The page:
Wednesday, October 11, 2017
The Red Sox have a young, talented, homegrown roster, the likes of which most teams surely envy. Yet, the club wasn't good enough to get out of the first round of the playoffs in either 2016 or 2017, despite winning back-to-back AL East crowns for the first time in club history.
The Red Sox managed to win 93 games this season, in spite of a series of rather obvious flaws.
Boston finished last in the AL in homers, the first time they’ve done so since 1930. Almost every player in the Boston lineup took a giant step back from last season: Hanley Ramirez, Dustin Pedroia, Xander Bogaerts, Mookie Betts, Jackie Bradley and Sandy Leon all experienced considerable declines in 2017.
There will be changes made to the roster this offseason, as there should be. Chris Young and Brock Holt (the team's lone All Star in 2015) likely won’t be back, but those would merely amount to cosmetic changes.
Boston needs a significant addition, particularly a power hitter with positional versatility. This lineup desperately needs a big bopper, and Hanley Ramirez is not that guy.
The 33-year-old’s bating average, on-base percentage and slugging percentage have all declined in three of the last four seasons. In other words, his solid 2016 campaign was an outlier.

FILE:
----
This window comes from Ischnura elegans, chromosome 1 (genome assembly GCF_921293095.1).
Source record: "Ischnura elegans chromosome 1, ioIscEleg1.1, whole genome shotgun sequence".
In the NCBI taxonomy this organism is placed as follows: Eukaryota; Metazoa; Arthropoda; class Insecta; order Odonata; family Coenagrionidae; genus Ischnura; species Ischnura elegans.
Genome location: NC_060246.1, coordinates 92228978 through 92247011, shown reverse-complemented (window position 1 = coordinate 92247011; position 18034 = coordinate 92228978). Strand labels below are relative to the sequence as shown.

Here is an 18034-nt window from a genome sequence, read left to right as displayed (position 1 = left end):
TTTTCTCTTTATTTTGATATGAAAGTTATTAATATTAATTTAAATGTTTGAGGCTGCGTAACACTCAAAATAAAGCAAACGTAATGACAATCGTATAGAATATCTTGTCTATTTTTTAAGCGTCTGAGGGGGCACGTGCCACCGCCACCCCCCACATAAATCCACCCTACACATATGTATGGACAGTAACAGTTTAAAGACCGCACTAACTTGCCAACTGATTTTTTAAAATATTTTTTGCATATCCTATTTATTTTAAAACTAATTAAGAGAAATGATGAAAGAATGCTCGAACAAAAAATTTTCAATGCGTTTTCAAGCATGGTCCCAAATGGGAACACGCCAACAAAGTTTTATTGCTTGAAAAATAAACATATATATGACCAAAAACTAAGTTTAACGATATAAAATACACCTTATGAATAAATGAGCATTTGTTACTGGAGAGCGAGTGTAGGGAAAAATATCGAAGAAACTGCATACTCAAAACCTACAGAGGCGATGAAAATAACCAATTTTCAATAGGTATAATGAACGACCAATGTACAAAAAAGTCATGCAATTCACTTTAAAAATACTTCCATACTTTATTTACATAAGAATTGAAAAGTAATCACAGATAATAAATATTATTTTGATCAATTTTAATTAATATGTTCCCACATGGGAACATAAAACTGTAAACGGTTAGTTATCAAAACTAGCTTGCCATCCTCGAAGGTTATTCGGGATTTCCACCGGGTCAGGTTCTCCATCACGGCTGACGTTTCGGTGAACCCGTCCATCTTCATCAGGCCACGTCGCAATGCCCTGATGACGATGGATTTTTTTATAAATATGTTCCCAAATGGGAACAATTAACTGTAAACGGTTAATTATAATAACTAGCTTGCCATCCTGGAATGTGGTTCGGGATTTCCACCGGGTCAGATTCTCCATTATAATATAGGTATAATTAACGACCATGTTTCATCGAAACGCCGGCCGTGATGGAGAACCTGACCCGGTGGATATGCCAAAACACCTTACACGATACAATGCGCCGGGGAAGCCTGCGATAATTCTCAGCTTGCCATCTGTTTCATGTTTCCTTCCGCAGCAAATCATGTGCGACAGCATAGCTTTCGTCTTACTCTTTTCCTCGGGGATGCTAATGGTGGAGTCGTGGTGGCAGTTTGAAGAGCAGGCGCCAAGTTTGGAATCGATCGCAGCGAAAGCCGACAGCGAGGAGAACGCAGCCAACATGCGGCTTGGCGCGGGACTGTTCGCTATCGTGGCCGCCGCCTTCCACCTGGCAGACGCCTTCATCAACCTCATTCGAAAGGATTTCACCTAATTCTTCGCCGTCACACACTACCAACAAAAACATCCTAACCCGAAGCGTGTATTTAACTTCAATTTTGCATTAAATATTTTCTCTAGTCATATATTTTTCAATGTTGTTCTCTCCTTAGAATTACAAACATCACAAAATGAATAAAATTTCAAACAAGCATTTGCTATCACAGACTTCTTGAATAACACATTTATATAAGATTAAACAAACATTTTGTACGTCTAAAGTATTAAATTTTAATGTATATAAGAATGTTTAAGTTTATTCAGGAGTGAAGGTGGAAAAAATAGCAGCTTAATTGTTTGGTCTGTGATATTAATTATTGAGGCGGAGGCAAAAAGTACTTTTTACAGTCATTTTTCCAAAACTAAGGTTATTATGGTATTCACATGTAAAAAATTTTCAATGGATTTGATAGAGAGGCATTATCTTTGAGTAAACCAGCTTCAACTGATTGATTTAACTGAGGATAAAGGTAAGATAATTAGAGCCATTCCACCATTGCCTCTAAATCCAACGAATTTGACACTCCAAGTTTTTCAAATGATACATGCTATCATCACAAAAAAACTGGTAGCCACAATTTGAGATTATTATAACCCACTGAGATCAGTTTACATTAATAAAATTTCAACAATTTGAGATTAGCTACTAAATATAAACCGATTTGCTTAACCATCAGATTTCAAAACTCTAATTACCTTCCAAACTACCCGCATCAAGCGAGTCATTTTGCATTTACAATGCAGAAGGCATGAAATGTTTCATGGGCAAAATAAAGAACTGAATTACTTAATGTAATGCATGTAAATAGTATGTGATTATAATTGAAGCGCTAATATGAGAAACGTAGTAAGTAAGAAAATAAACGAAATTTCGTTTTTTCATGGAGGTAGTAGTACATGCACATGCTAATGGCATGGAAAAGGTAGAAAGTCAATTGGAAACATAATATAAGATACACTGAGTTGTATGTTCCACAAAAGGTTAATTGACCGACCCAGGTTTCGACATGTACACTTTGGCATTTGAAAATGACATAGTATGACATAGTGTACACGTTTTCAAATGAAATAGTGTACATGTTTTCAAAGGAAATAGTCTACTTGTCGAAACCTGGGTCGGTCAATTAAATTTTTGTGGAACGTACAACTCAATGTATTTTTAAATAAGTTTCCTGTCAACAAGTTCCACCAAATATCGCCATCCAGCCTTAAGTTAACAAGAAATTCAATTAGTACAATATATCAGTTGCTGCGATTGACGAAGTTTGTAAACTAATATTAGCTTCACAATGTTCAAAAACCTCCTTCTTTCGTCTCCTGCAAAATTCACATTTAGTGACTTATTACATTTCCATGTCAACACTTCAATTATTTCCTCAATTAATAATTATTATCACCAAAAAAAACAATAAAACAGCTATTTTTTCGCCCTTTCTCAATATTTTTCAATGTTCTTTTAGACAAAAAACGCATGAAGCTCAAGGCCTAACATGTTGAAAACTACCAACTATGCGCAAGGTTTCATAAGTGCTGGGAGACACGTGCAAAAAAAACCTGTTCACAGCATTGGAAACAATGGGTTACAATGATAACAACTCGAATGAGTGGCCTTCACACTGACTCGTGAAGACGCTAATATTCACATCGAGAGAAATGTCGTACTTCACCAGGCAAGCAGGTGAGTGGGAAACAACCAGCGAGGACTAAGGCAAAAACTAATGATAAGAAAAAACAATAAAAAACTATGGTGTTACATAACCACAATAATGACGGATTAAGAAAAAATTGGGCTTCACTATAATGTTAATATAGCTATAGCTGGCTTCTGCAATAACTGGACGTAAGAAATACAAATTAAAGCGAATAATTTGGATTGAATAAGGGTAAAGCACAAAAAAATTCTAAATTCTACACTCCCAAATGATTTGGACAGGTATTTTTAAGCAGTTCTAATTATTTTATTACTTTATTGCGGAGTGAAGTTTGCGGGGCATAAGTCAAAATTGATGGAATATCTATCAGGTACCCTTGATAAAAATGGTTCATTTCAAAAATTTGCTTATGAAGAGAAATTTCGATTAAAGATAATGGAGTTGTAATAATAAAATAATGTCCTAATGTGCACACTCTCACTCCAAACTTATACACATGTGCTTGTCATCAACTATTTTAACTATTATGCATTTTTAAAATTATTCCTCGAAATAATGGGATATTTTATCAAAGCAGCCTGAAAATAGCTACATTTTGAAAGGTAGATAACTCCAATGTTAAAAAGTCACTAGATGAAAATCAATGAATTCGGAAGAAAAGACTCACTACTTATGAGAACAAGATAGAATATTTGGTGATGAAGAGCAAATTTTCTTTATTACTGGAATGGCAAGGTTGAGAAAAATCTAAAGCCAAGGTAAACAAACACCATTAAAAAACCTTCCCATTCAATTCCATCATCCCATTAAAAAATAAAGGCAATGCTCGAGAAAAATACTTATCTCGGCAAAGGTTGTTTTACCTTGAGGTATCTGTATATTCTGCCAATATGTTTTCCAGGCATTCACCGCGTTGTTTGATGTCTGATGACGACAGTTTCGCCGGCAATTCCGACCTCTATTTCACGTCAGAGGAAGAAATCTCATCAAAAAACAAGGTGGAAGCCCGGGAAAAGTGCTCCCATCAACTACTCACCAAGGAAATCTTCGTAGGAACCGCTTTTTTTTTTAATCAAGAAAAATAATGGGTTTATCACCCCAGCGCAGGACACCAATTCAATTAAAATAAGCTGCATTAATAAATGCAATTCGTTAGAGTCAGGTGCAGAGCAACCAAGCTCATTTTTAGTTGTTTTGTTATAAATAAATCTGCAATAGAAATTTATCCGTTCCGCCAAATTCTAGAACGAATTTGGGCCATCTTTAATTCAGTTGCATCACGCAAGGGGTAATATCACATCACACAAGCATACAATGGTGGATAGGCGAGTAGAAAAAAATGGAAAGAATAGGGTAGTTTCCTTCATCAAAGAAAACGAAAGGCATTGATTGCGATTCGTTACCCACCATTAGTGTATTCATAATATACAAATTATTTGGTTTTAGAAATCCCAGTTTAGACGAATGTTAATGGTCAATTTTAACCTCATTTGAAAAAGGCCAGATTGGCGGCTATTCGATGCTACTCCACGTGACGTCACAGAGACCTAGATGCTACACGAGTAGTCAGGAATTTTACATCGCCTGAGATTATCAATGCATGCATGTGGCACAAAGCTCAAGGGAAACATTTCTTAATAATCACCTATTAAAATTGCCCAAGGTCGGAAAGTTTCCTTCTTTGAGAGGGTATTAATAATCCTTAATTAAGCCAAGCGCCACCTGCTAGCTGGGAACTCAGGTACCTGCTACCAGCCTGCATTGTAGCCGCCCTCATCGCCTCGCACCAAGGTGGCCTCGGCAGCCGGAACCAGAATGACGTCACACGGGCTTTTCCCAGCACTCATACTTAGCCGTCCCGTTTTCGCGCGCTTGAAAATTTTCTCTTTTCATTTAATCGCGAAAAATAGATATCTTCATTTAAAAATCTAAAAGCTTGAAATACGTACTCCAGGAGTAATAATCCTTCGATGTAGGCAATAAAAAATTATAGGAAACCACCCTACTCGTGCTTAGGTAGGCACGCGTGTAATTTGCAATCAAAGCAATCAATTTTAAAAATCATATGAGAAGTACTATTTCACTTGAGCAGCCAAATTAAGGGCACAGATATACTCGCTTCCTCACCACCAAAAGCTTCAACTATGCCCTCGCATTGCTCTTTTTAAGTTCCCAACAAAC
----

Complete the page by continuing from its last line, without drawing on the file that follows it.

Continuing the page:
Ramirez appeared in just 18 games at first base this year. That lack of versatility hurts the team, as does his weak offensive production: Ramirez slashed .242/.320/.429/.750, with 23 homers and 62 RBI, this season. An inability to adequately play a defensive position, along with poor offensive output, does not warrant $22 million annually.
Ramirez is under contract through the 2018 season, as part of his his four-year, $88 million deal. The contract, however, has a vesting option. Ramirez will be paid $22 million in 2019 if he can combine for 1,050 plate appearances between 2017 and 2018.
Ramirez posted 553 PAs this season, pushing past the halfway mark to vesting his 2019 option. That means Ramirez needs fewer than 500 PA’s next season to guarantee his return in 2019, which is a nightmare scenario for Boston, given that he is very clearly in decline, shoulder problems notwithstanding.
It will be interesting to see if the Red Sox limit Ramirez’s play next year, especially if he struggles, to keep him off the roster and prevent him from collecting a huge pay day in 2019.
Recurring left knee problems forced Pedroia onto the disabled list twice this season. As a result, the second baseman played in just 105 games. Pedroia had arthroscopic surgery on his left knee over the winter only to be re-injured when he was spiked by Baltimore’s Manny Machado in April.
The 34-year-old, who just completed his 12th season, has four years remaining on his eight-year, $110 million contract extension. However, there are good reasons to be concerned about whether Pedroia will be able to fulfill that contract, as his career may be in jeopardy. He is expected to undergo another, more complex, surgery this offseason.